When talking politics, we often mean increasing power through emotions. It is assumed, on the other hand, that data represents fact. Therefore, the discussion around politics vs data could be presented as what people feel is right vs what is actually known. But how far is that borne out in practice? That was the basis for part of our roundtable with technology provider Ricoh.
"Data speaks to those who like data" was the statement made by a senior consultant to open this part of the discussion. They added: "Data is more often used upfront to inform the brief, not to evaluate it. It supports an idea. People who prefer agile working and open plan do not like hot desking. People prefer what they know. So, how do you get them to understand what they don't know?"
A facilities professional from a household brand used his organisation as a case study; he said that while a senior cohort resisted workspace change, it remained a necessity as the organisation physically couldn’t take on any more actual space.
The overarching view of the experts in the room was one of "a resistance to office as a status symbol" and that we, in general, have forgotten how to listen. One added: "We are using data to support what we want, which has a very strong push but a very weak pull. We are ignoring the pain points and we will come a cropper if we continue ignore them. If we listened, we’d have hybrid solutions that acknowledge that both data and tech can help us. We need to flip the conversation towards finding solutions.”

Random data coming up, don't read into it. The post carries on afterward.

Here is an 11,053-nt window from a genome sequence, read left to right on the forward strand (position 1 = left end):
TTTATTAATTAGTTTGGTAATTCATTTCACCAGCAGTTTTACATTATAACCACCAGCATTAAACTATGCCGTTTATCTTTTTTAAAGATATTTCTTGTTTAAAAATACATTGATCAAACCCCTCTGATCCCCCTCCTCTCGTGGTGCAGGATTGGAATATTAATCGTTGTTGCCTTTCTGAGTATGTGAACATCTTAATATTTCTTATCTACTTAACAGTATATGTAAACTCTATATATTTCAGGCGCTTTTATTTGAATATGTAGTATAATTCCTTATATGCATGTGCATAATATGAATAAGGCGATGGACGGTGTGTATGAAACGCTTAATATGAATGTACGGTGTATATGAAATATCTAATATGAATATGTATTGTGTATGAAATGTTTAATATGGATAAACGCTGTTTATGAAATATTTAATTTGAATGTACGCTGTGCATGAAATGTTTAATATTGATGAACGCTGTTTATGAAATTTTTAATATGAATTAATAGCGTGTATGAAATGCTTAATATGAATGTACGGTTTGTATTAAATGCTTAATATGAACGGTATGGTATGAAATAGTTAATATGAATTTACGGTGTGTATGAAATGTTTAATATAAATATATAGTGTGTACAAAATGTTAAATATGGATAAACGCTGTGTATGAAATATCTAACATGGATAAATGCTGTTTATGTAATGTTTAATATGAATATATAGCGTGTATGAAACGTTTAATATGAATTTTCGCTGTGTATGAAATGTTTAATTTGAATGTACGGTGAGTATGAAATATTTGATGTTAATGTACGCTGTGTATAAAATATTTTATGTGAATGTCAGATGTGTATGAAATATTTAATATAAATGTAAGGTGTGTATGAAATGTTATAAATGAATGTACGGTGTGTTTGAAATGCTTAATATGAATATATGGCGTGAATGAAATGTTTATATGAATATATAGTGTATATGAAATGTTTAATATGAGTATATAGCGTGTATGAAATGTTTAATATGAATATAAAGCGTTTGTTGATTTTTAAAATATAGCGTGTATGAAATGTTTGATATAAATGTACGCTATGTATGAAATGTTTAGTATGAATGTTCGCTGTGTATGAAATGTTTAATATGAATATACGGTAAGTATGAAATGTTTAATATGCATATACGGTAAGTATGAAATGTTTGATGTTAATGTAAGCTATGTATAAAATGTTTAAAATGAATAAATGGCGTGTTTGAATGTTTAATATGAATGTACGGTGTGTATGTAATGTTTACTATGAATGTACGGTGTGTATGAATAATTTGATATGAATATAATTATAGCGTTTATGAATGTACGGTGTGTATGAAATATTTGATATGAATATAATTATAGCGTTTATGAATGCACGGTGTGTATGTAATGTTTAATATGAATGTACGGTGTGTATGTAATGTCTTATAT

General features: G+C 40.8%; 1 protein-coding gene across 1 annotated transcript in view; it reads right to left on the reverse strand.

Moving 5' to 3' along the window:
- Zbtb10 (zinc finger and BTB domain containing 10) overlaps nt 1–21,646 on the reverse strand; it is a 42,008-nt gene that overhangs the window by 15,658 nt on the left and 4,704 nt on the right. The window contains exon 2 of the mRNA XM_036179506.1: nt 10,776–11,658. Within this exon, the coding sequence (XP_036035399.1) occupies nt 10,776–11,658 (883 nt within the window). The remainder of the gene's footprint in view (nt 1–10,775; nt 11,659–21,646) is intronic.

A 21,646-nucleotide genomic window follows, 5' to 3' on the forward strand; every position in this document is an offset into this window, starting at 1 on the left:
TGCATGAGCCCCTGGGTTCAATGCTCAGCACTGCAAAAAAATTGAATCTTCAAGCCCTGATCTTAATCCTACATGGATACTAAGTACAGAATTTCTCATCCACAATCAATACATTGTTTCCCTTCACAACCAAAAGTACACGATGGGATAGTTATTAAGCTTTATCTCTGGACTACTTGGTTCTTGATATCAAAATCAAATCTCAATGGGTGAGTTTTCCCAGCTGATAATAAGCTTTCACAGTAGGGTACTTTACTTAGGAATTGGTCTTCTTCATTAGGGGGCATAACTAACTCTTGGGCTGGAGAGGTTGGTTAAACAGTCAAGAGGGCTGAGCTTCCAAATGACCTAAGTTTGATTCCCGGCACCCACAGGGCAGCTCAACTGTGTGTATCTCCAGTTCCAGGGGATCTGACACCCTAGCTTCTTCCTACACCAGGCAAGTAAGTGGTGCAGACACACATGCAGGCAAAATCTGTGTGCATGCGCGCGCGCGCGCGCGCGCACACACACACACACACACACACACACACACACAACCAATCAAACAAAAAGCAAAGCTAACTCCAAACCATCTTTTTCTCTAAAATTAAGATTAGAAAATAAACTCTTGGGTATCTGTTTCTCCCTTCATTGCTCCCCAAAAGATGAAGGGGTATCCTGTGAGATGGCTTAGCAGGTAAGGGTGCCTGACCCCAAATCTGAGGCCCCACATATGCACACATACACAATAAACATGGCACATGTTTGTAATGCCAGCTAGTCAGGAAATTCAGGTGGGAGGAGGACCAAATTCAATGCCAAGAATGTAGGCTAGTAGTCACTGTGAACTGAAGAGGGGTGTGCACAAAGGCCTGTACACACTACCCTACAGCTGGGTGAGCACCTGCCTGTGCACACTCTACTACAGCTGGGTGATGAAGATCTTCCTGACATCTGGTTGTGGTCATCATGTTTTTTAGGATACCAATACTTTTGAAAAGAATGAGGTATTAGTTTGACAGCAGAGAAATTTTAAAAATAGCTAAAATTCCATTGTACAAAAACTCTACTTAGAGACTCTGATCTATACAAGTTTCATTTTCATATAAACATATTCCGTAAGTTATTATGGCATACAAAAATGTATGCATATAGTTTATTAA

It so it was here that the conversation in the room flipped from whether what we were talking about was really politics vs data or politics plus data.
Most likely, we can make better informed decisions by looking at what we know on paper and making decisions based on how the people using the space interpret those facts; a view shared by the room: "When we do have data we still need a human being."
Another facilities leader gave another in-practice example to the discussion: “When looking at our workplace, we got the technology wrong. It tethered a system to the floor. We could have installed excellent wireless tech but didn't, so flexibility, in practice, was ignored.” On reflection, if there had been a discussion with those using the space day-to-day, to find out what they really wanted, this would have been identified early on and decisions made accordingly. The workplace would have been people focused.
Now, we need to focus on what is meant by the term ‘people-focused’; we need to ask what it actually means for our workplaces and how we need to take action and improve.